So. Always when I am mucking around I find I didn't think something through; i.e., bothered by underspecification. The problem with the module system is that I haven't decided on how the top-level program should work. I want to support some scheme where I can use the program as both an interpreter as well as a compiler, and that affects the internal organization.
First, the bootstrap compiler: This program behaves akin to a batch compiler as gcc. Each module is compiled individually to "object code" and all modules are "linked" together and output as a C program. (Where in my simple compiler, the object code is the serialized type-checked AST, and the linking phase is simply whole program compilation. But yeah, works.) That's a pretty straightforward manner of compilation, moreover, keeps a number of invariants trivially.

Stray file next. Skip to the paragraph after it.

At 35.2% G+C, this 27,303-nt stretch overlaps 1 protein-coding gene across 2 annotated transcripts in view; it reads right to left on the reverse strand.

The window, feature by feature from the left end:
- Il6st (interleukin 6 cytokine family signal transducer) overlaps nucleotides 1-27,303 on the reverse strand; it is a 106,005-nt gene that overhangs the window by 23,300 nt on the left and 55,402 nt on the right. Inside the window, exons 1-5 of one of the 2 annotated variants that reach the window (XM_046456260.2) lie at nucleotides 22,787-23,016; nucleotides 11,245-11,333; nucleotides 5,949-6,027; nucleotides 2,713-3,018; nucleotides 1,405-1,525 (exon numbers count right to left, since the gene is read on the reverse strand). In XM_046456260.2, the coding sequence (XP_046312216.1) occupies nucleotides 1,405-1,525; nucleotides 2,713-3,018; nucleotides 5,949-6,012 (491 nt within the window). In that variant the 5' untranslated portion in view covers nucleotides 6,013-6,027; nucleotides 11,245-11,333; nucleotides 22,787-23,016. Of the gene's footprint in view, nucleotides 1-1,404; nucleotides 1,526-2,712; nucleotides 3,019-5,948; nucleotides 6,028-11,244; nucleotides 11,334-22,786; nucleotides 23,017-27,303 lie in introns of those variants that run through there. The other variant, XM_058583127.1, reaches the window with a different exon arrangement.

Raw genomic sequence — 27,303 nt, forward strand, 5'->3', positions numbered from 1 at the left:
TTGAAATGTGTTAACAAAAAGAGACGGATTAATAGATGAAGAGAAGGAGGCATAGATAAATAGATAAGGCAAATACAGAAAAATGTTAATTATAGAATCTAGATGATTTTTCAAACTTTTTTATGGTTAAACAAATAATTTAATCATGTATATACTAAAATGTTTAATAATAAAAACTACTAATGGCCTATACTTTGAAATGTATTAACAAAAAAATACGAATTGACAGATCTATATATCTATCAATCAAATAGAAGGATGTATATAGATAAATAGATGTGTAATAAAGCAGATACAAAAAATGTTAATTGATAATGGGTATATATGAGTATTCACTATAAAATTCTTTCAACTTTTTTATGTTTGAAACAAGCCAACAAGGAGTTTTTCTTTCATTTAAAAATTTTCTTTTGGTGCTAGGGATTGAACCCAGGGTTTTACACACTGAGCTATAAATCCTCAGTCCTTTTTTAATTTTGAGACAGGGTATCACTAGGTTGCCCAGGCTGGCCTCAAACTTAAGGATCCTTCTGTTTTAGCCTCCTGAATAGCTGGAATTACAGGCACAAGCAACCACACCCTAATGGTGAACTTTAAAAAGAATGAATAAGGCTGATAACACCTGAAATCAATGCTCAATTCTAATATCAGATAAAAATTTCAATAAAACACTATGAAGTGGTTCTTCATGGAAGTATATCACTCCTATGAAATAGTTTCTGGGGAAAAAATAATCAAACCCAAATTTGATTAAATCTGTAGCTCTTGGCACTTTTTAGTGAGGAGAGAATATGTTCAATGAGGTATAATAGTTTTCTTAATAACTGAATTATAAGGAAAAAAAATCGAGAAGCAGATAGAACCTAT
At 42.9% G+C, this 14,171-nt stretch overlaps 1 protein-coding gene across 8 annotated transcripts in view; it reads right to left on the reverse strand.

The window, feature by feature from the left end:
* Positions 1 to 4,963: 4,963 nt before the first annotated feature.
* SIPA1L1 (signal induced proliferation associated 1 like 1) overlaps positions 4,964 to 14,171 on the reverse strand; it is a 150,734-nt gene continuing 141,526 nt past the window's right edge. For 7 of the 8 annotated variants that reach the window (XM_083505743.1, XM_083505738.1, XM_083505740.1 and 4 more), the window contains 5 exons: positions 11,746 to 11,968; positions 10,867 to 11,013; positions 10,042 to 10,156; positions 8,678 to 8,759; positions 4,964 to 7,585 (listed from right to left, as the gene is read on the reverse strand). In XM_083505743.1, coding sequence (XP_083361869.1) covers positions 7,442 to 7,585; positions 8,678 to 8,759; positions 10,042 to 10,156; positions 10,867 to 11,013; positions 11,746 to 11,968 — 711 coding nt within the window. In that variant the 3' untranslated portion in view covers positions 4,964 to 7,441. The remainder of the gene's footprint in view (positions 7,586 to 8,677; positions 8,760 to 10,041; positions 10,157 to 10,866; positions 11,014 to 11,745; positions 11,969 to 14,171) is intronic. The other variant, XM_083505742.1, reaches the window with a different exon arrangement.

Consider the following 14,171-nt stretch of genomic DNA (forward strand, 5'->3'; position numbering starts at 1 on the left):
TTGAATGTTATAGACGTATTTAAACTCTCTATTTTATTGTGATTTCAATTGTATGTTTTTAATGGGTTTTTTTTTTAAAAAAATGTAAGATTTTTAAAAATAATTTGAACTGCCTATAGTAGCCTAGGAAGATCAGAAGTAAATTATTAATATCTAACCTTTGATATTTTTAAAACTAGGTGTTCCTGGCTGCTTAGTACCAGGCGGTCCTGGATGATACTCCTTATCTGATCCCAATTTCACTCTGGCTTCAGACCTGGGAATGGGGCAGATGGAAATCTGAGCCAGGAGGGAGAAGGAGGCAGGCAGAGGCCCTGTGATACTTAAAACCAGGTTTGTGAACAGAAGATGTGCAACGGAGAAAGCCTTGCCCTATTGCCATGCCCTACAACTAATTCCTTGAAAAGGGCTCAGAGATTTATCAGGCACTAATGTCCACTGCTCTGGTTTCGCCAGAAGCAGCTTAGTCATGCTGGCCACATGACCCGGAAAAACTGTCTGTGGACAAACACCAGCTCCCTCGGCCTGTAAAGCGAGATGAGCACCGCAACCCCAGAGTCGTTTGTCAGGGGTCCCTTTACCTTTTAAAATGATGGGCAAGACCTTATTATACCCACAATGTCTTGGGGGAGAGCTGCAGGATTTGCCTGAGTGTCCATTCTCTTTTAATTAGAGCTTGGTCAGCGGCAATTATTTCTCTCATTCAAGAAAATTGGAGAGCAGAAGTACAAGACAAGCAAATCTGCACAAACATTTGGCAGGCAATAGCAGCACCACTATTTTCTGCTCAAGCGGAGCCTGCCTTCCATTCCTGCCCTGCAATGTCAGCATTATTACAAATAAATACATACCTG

But I want an interpreter first, and a compiler second, which means I want to support invoking the program on one input file, where it includes all other files, and all files are semantically checked and translated in one run. Now you would think you could run the interpreter internally in batch mode on all imported files but, no, it turns out you can easily pollute the declaration space of the import chain of individual files since other modules will have been loaded; it probably is also too expensive to run the interpreter as a compiler in batch mode first.
The easy way out is to live a little and don't give a fuck, of course.
How does Python handle this? I need some solution. Asking the question is answering it, of course.